Forests provide a variety of ecosystem services and help to maintain a clean and plentiful water supply. In this activity, students explore the connection between forests, watersheds, and their community’s water. Students will identify local watersheds and their forest cover, will analyze a specific watershed in Maine, and will evaluate the extent to which their own community’s water supply is affected by forests and forest management.
This is one of 9 activities that can be found in PLT’s Exploring Environmental Issues: Focus on Forests module. To get the activity, attend a training and receive PLT’s Focus on Forests secondary module. Below are some supporting resources for this activity.
Every month we carefully select new tools and resources that enhance PLT’s lessons. These include educational apps, videos, posters, interactive websites, careers information, and teacher-generated materials. Browse a chronological listing below:
The World’s Watersheds
Water is one of our most important resources! Earth’s rivers form watersheds to carry freshwater to communities and all living species around the globe. These Beautiful Maps of the World’s Watersheds, artistically mapped by geographer Szűcs Róbert, highlight the world’s permanent and temporary streams and rivers. The stunning images depict the dominant drainage systems of the world’s water.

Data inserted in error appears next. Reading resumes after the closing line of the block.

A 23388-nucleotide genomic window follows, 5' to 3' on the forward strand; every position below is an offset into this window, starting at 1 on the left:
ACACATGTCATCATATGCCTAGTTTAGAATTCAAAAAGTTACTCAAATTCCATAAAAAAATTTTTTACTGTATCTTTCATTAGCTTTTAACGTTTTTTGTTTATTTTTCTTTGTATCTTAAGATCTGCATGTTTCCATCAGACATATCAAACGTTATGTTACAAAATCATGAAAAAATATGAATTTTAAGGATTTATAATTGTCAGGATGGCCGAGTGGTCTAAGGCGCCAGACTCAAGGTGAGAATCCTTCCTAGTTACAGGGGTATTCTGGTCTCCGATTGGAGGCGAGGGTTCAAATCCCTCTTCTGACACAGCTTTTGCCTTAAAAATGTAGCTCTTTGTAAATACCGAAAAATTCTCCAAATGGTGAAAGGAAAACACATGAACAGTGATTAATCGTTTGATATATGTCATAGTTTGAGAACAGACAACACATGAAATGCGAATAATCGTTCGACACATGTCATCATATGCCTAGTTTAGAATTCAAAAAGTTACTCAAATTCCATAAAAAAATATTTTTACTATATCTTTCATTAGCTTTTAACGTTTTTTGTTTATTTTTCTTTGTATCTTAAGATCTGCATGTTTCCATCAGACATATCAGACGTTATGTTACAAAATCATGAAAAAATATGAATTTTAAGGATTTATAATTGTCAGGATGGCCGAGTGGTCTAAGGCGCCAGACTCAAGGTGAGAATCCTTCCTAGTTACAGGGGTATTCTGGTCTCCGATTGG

The Adventure of Water from Afar
Go on an adventure to learn more about innovations being made to protect and manage clean water! Produced by EarthEcho International, the video Water By Design: Water from Afar investigates reservoirs of water and the technology employed to measure and maintain it. One example examines how NASA uses innovative technology to measure snow and represent the availability of fresh water that comes from snow melts. Check out the video to learn even more about how water is stored, filtered, and brought to your home. EarthEcho’s Educator Resources are a collection of videos, lesson plans, and other materials designed to support high-quality classroom experiences and assist educators as they equip young people to explore and protect their local natural resources.
The Chemistry of Clean Water
This video, The Chemistry of Clean Water, from the American Chemistry Council demonstrates some of the ways chemistry keeps the water supply clean. Chemistry helps to purify, protect, and conserve water for safe consumption. The video helps students draw connections to elementary chemistry concepts and STEM.